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CAR T-cell therapy
This colored scanning electron micrograph shows a T cell (red) attached to a cancer cell. CAR T-cell therapy involves harvesting T-cells from a patient, reengineering them in the lab to target a particular kind of cancer, then reinfusing them into the patient. (Image/Steve Gschmeissner, Science Source)

USC-led advance in groundbreaking cancer treatment eliminates severe side effects

Though the study was designed to assess safety, six out of 11 lymphoma patients who received a commonly used dose of the improved CAR T-cell therapy went into complete remission.

Illustration: Cancer's circadian clock
A new drug appears to stop cancer by jamming the circadian rhythm of cancer cells. Scientists say this promising treatment hindered the growth of different types of cancer in their lab and mouse studies, including bone cancer, acute myeloid leukemia and kidney cancer. (Illustration/Dennis Lan, iStock)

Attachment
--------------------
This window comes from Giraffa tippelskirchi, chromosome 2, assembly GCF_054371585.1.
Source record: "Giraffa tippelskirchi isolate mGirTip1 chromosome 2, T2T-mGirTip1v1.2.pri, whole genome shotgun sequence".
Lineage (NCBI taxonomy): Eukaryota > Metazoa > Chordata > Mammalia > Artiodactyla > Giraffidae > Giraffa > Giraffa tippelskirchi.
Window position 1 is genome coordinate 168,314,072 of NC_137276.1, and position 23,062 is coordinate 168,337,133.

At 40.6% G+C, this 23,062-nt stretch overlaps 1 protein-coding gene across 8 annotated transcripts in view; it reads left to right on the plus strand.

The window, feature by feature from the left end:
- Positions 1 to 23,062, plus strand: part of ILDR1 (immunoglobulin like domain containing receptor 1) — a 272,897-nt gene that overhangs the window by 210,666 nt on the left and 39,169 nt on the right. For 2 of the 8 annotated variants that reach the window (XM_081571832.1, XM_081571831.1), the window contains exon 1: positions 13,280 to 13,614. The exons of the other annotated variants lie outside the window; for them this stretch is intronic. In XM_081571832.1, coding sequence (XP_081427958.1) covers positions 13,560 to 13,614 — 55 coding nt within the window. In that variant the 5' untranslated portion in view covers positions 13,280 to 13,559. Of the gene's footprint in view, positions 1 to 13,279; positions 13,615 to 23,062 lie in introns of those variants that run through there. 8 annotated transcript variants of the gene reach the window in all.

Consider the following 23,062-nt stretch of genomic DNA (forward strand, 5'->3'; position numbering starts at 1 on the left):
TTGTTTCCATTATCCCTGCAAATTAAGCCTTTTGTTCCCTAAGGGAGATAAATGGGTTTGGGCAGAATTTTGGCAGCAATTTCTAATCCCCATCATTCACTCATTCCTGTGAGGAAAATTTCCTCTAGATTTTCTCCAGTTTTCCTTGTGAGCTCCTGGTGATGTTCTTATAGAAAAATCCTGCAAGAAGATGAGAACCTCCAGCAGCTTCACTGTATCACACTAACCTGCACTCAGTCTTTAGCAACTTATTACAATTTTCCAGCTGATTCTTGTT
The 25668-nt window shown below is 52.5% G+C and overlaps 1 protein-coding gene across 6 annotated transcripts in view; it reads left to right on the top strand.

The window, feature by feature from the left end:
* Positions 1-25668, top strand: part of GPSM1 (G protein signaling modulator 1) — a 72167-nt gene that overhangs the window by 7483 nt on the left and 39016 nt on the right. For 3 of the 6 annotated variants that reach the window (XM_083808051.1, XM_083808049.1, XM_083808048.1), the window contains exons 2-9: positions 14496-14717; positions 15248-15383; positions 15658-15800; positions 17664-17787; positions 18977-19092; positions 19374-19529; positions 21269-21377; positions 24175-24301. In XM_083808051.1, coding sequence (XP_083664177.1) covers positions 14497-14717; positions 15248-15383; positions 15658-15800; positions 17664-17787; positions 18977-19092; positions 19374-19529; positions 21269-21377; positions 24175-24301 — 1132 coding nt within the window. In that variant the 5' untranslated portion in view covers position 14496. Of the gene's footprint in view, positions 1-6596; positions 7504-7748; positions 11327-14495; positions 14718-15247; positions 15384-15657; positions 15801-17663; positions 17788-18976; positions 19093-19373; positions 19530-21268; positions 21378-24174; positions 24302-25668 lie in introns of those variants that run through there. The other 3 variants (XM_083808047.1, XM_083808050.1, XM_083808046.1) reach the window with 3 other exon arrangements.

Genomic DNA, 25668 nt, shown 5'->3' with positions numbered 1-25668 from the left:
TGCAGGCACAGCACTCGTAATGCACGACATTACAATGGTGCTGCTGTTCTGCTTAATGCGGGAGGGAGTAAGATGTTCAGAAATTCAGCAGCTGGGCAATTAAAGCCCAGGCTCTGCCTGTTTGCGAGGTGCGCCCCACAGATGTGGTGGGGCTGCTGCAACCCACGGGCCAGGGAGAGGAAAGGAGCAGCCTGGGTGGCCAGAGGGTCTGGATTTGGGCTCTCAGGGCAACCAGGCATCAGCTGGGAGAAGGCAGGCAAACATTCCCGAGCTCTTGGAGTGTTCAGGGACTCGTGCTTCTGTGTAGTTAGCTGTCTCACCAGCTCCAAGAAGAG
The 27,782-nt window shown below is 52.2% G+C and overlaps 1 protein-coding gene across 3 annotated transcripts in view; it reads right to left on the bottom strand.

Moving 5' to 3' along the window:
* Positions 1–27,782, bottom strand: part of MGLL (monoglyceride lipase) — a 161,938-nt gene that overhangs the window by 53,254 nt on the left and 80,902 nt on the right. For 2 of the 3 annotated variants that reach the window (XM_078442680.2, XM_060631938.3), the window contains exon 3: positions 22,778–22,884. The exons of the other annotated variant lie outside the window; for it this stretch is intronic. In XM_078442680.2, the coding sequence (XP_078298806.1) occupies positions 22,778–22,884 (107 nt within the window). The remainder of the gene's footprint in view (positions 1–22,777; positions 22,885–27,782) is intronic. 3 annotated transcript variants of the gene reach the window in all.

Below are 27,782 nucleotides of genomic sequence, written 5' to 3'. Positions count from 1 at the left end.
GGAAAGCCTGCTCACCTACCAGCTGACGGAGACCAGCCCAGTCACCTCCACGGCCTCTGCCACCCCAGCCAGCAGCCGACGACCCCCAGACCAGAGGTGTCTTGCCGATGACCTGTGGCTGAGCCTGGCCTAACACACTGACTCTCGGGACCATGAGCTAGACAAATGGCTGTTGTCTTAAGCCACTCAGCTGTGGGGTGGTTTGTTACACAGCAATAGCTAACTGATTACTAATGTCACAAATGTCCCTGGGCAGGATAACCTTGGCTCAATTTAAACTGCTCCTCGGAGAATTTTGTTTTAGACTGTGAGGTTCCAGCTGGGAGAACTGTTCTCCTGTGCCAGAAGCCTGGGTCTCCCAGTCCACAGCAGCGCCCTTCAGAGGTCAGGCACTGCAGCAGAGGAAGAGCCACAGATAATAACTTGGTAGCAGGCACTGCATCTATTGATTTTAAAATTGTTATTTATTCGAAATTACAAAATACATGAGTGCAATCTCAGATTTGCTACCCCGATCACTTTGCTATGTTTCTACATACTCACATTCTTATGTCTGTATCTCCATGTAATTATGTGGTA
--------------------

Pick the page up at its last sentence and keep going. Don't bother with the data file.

New drug may slow cancer’s circadian clock, halts its spread

USC scientists know that disrupting sleep and other elements of humans’ circadian rhythm can harm health. The same may be true for the circadian clock of cells themselves.